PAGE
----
Tax Considerations for Canadian Snowbirds

If you plan to spend your winters in the US, then you should be thinking about more than whether or not your passport is up to date.

“Snowbirds” are Canadian residents who spend part of each year in the US. They need to be aware of the potential requirement to file US income tax returns and provide information about their financial assets to the IRS, just like US residents or US citizens.

US citizens and residents of the US must report worldwide income on their US income tax returns.. Even though you may only visit the US for a few months every year, there is potential you can be considered a US resident for US tax purposes. This may result in you having US individual income tax filing and information reporting requirements similar to those for US citizens or residents.

How might this happen? You would be considered to be a US resident for US income tax purposes, if you meet the US Substantial Presence test. I’ll explain what the Substantial Presence test is but if you need more information you should consult with your tax advisorand you can also visit the IRS website at IRS.gov.

In order to determine whether or not you meet the substantial presence test in the current year, you need to look at the total number of days you spend south of the border in the current year, add  one-third of your  U.S. days from the previous year and one-sixth of the total days spent in the US from two years prior. If the sum is equal to or greater than 183 days AND you spent more than 30 days in the US in the current year, then you have met the US Substantial Presence Test and you are considered to be a US resident for US income tax purposes for the current year.  As a practical guide, you will not meet the substantial presence test if you are in the US for less than 120 days each year.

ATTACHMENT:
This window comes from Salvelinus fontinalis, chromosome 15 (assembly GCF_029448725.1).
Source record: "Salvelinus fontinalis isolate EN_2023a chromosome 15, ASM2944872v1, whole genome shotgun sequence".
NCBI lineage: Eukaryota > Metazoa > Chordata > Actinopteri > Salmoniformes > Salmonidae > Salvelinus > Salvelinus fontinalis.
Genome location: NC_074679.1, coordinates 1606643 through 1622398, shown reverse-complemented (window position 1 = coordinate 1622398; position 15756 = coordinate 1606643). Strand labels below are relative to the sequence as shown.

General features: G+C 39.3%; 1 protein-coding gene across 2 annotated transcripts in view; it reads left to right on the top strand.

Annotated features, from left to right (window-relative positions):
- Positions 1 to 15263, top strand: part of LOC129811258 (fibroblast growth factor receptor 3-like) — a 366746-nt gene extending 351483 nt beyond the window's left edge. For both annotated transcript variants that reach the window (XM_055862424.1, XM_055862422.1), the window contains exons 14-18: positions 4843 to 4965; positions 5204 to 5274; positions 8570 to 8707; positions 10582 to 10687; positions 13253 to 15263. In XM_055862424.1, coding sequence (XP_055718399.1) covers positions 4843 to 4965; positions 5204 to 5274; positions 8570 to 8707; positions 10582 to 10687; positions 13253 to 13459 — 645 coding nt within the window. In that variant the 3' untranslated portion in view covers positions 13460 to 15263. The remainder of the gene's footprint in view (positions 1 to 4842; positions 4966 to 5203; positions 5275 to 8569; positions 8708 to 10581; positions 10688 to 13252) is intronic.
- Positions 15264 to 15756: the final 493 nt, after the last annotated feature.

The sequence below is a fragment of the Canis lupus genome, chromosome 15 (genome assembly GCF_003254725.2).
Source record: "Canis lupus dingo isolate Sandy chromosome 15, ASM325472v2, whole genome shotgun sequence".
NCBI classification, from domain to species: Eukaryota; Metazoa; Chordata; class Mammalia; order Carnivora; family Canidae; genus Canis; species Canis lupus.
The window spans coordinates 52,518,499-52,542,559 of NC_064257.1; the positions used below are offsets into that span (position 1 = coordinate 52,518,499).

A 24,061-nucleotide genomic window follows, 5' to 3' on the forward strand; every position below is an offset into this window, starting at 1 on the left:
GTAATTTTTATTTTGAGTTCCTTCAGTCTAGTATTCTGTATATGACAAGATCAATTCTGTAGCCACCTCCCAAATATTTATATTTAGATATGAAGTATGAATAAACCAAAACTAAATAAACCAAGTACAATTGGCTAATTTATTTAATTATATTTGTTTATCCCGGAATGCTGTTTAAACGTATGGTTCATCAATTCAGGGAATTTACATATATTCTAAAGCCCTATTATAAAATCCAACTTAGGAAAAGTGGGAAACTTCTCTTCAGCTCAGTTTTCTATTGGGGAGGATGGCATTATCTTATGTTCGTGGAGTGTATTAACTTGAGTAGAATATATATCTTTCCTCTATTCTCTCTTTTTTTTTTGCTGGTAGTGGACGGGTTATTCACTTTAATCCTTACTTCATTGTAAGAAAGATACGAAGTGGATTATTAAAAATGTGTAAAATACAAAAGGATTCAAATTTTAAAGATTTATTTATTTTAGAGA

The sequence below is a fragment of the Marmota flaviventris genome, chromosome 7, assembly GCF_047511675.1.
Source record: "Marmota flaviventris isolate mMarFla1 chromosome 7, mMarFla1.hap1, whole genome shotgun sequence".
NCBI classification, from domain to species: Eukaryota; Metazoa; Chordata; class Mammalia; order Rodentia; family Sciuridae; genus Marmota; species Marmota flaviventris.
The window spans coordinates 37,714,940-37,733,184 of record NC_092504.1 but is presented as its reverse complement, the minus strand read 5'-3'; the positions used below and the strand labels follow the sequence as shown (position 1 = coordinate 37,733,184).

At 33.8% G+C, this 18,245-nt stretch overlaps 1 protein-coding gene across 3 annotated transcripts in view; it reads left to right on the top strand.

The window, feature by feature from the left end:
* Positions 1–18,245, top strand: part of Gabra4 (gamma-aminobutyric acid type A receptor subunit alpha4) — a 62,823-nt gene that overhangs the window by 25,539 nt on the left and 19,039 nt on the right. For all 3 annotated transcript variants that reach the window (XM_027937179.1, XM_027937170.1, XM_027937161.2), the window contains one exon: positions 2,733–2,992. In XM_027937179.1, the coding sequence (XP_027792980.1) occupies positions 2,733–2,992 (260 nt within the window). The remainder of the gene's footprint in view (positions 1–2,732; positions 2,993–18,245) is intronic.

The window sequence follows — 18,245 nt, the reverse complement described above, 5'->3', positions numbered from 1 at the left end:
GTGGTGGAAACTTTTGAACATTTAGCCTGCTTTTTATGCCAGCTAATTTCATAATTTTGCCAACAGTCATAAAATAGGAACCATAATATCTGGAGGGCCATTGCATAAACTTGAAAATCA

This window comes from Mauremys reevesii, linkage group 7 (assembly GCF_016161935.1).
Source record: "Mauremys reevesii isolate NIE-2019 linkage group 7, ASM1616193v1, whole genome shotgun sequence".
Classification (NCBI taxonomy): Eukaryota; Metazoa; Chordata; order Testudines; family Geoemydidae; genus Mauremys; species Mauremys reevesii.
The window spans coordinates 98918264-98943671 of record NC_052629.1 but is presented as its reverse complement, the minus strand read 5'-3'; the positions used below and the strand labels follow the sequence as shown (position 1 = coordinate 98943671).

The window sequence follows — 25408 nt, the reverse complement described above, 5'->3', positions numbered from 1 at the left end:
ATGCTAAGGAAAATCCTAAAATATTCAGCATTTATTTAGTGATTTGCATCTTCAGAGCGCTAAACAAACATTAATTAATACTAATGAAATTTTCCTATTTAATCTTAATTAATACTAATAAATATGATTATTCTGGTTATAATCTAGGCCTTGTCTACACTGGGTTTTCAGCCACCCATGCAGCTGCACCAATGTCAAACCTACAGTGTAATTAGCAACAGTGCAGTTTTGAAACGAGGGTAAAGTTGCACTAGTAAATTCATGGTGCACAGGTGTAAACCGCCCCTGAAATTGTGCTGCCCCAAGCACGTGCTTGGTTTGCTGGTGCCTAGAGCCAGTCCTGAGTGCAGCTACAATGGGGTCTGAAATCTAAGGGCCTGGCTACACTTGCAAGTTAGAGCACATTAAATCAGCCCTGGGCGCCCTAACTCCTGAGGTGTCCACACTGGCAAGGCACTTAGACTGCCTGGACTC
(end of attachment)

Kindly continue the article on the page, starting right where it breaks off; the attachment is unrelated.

However, even if you meet this test but were in the US for less than 183 days during the current year, you may demonstrate that you have a closer connection to Canada and be treated as a non-resident of the US by completing the IRS Form 8840, also known as the “Closer Connection Exception Statement for Aliens” and submitting this form to the IRS.

If the information you provide on the Form supports your closer connection to Canada, then you will not be treated as a US resident for US income tax purposes and you will not need to comply with US income tax filing obligations.

On the other hand, if the days you spent in the US was 183 days or more in the current year, you will not be eligible to claim that you have a closer connection to Canada by filing this, and you will have to consider relying on the “tie breaker” rules in the Canada-US Tax treaty to claim that you are a resident of Canada.

The main take-away is that if you are planning to travel to the US on a regular basis, keep a record of your days spent in the US so that you do not inadvertently become a US resident for income tax purposes. If you’re not sure if you meet the substantial presence test talk to your BMO professional and they can help you find a cross-border tax advisor to meet your needs.

The comments included in the publication are not intended to be a definitive analysis of tax law. The comments contained herein are general in nature and professional advice regarding an individual’s particular tax position should be obtained in respect of any person’s specific circumstances.

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